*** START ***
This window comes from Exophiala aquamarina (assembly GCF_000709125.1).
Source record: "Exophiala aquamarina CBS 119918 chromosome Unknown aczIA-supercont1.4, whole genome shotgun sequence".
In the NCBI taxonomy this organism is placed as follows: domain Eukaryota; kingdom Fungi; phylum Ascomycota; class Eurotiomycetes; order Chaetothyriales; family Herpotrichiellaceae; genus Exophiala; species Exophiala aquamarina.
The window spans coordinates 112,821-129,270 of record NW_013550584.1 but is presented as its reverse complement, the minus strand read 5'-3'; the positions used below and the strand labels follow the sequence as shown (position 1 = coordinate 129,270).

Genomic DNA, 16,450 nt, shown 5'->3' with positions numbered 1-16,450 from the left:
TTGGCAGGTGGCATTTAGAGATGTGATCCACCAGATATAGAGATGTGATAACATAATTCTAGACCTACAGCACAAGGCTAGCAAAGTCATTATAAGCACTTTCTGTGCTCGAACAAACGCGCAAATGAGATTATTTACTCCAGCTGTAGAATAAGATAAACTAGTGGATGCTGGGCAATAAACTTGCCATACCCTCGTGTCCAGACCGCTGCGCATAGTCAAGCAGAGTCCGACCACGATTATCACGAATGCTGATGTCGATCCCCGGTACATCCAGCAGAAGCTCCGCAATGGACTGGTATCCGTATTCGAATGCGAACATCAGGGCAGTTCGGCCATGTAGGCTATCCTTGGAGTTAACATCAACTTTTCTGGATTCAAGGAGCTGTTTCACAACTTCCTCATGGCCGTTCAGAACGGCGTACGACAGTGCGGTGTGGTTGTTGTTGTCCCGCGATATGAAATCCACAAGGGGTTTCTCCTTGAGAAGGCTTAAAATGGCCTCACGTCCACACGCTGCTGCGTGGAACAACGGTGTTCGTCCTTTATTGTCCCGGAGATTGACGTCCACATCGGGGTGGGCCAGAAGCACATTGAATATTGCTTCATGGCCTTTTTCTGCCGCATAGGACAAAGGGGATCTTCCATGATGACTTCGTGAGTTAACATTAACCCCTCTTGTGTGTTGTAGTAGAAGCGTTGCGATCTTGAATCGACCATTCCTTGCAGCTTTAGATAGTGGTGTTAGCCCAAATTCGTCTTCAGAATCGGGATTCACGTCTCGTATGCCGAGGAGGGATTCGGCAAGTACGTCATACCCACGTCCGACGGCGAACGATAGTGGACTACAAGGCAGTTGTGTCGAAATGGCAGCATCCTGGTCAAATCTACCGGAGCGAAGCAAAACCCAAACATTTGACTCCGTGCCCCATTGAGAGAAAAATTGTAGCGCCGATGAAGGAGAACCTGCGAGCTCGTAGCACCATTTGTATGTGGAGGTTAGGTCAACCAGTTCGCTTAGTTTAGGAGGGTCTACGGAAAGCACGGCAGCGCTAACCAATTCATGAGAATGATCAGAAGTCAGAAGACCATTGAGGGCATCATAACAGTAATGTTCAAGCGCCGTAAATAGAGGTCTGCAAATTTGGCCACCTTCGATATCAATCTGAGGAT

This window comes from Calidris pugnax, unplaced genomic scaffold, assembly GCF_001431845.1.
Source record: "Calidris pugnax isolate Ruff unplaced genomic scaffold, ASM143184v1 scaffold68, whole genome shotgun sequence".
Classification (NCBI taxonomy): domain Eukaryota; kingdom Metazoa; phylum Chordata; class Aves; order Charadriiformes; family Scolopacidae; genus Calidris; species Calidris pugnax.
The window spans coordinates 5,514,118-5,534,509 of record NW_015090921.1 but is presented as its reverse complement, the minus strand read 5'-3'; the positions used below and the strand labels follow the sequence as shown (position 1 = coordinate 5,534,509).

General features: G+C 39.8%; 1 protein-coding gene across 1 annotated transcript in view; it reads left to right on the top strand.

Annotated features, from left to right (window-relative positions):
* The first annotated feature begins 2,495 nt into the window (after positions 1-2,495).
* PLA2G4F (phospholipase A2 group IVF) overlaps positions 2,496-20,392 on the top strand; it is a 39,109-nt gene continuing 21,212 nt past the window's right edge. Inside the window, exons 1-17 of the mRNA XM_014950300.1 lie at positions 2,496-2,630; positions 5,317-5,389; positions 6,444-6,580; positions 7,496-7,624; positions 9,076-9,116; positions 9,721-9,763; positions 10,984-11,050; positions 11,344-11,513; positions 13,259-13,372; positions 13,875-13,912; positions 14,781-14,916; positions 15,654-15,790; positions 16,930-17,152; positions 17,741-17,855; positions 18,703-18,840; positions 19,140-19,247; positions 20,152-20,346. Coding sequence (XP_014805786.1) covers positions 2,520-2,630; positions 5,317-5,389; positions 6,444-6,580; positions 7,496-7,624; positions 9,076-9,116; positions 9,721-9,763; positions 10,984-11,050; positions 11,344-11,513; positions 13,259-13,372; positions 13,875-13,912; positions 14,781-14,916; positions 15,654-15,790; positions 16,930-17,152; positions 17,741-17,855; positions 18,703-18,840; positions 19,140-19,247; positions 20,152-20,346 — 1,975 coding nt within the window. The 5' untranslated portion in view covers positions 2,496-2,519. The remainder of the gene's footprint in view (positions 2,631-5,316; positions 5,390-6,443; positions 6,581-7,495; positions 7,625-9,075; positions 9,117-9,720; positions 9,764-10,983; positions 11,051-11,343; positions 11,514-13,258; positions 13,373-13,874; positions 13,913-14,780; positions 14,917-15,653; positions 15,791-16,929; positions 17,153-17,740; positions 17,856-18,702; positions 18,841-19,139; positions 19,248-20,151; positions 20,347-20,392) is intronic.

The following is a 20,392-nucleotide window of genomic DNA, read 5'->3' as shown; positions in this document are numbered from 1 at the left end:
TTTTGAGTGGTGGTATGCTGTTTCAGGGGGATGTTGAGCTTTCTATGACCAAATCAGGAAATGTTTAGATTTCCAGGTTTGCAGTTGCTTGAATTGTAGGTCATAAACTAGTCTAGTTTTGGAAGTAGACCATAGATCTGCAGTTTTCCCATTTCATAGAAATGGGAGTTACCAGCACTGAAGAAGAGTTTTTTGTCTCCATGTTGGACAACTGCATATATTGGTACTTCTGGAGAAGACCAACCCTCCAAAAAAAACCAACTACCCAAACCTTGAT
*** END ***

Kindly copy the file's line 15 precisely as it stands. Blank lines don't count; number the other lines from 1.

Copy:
The following is a 20,392-nucleotide window of genomic DNA, read 5'->3' as shown; positions in this document are numbered from 1 at the left end: